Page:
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Difficult Duty

Fulfilling roles not always easy during tragedy

November 7, 2013
The Inter-Mountain

Every job can pose challenges - some more trying than others. In recent weeks, professionals in our area have been strained past their maximum reasonable capacity when it comes to handling a string of tragedies that have rocked our community.

There was a logging truck accident in the southern part of Randolph County, in which the driver of the vehicle collided with a scenic passenger train, killing one and injuring more than 20 others. There have been multiple fatal wrecks and other major catastrophes, including the brutal killing of a pedestrian who died after being struck while walking along the Five-lane in Elkins.

Then, the most tragic of all incidents happened most recently. Five members of a family died as a result of injuries suffered in a Central Street house fire in the city. Among the casualties were four children and a 29-year-old father who perished trying to evacuate his family from the burning structure.

To say that our fire, emergency, law enforcement and medical personnel have had their resolve tested is an understatement. These individuals have been on the front lines, offering care and protection in the worst-case scenarios.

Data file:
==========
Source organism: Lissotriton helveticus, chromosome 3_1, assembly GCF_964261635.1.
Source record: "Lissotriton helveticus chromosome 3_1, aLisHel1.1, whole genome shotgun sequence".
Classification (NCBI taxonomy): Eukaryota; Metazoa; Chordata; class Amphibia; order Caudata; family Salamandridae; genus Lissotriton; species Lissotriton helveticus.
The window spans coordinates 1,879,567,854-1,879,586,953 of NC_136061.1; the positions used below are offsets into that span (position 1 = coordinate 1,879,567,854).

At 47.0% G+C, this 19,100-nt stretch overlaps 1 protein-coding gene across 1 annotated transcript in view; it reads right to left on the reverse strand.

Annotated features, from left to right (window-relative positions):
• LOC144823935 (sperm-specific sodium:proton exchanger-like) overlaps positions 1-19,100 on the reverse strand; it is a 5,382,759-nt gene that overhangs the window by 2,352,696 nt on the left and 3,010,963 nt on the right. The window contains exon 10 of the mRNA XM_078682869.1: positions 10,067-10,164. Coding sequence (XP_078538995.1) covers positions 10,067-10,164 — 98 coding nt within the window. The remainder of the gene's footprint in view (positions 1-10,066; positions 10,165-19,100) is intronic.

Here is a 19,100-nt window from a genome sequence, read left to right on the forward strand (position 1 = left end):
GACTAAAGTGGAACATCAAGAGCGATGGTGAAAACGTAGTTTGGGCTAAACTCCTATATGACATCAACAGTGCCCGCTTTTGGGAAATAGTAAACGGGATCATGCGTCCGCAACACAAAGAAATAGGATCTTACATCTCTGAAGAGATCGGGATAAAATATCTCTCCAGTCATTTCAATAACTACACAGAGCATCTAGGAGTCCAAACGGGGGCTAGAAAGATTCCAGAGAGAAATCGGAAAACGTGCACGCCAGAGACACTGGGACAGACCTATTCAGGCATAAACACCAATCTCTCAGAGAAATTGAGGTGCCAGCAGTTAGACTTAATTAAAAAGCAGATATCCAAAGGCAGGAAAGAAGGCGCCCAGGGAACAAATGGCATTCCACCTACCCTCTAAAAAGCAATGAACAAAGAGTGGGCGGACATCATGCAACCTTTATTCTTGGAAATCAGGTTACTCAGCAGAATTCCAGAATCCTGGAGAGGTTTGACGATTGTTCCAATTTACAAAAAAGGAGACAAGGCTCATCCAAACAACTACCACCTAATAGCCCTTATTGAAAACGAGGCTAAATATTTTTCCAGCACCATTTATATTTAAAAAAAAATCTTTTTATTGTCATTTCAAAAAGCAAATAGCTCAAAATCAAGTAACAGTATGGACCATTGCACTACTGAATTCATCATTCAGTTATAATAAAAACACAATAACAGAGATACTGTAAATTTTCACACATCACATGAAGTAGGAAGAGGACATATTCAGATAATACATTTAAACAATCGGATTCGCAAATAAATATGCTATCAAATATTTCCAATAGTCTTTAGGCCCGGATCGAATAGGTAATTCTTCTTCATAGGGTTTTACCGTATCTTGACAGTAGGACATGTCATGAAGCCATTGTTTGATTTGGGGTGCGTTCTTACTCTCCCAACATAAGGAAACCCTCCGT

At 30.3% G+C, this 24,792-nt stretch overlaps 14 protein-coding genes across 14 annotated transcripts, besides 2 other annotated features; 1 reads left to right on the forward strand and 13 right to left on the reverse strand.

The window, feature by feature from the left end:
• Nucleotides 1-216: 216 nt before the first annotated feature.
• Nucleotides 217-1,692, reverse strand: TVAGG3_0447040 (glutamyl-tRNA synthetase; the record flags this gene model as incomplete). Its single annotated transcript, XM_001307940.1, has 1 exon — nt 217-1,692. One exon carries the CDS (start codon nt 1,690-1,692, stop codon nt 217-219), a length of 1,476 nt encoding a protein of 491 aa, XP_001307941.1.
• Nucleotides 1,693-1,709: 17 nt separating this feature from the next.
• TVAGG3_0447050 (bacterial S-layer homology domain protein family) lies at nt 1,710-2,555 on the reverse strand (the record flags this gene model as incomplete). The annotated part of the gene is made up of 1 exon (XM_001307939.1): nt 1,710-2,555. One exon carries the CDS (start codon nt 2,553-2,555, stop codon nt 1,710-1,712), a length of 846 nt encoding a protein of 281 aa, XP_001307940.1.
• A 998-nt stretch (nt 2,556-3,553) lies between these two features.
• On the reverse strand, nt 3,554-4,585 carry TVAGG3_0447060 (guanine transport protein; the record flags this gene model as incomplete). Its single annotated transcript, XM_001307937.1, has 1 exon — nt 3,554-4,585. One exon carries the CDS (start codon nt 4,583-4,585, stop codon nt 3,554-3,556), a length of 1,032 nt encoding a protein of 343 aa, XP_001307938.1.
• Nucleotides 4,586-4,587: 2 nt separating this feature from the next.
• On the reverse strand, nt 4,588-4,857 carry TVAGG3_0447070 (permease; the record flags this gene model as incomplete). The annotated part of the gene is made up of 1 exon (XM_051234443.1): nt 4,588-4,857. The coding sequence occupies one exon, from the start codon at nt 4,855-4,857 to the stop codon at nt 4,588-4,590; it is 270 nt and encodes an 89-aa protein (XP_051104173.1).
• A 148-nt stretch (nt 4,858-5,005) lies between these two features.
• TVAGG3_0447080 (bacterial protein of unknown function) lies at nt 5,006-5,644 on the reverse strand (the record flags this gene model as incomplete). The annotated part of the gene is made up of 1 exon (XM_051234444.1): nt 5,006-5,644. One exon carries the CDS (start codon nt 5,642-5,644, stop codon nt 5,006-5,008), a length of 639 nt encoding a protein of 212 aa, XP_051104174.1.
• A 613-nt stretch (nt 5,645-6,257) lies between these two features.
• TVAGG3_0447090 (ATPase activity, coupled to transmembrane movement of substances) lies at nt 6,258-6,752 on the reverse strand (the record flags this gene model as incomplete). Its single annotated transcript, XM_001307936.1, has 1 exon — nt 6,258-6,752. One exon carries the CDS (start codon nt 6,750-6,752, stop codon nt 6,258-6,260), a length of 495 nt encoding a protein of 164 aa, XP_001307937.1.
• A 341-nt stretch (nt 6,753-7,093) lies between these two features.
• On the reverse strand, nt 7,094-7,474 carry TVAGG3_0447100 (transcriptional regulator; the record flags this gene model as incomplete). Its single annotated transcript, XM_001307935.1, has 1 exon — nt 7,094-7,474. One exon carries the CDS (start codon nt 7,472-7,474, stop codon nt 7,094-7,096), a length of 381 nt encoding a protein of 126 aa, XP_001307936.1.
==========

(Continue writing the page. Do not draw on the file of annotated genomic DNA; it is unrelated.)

No one, even if they may have wanted to, walked away. Everyone knew his or her role and that there was a job that needed to be performed - no matter how difficult the task.

The Inter-Mountain has sung the praises of these heroes. By no means are we saying we are in their esteemed company.

However, we have diligently worked to bring coverage of these stories to concerned readers who always first and foremost ask: How can we help?

It is our job to help answer that question and so many more.

Being there when tragedy strikes never is easy. Yet, it is vitally important that so many facets of the community and its trained professionals come together in response to these situations.

The Inter-Mountain plays a role in that response. Our newsroom often is among the first point of contact for those who hear emergency scanner traffic and seek information. We are tasked with quickly, accurately and, yes, responsibly and compassionately reporting news as it happens. This includes news that sometimes can be horrific and difficult to convey.

Sometimes we are criticized for reporting a story. Then, equally as often, we are criticized for not reporting information fast enough or not printing rumors. But that isn't the mark of a professional news outlet on which readers can depend.

Many times we make judgment calls to wait when releasing names of those who have died as the result of a tragedy when other news sources proceed full-steam-ahead without verification or the worry about family notification or other considerations. We partner with local law enforcement and appropriate officials to walk that fine line between disseminating necessary news to the public and doing so in a way that is both ethical and also fulfills the very minimum of our job responsibilities.

In all these tragedies, we have respected requests by family, emergency personnel and community leaders when bringing readers coverage. We didn't think only about going after some headline. We recognize that the individuals affected by these disasters are our neighbors, our friends, our community.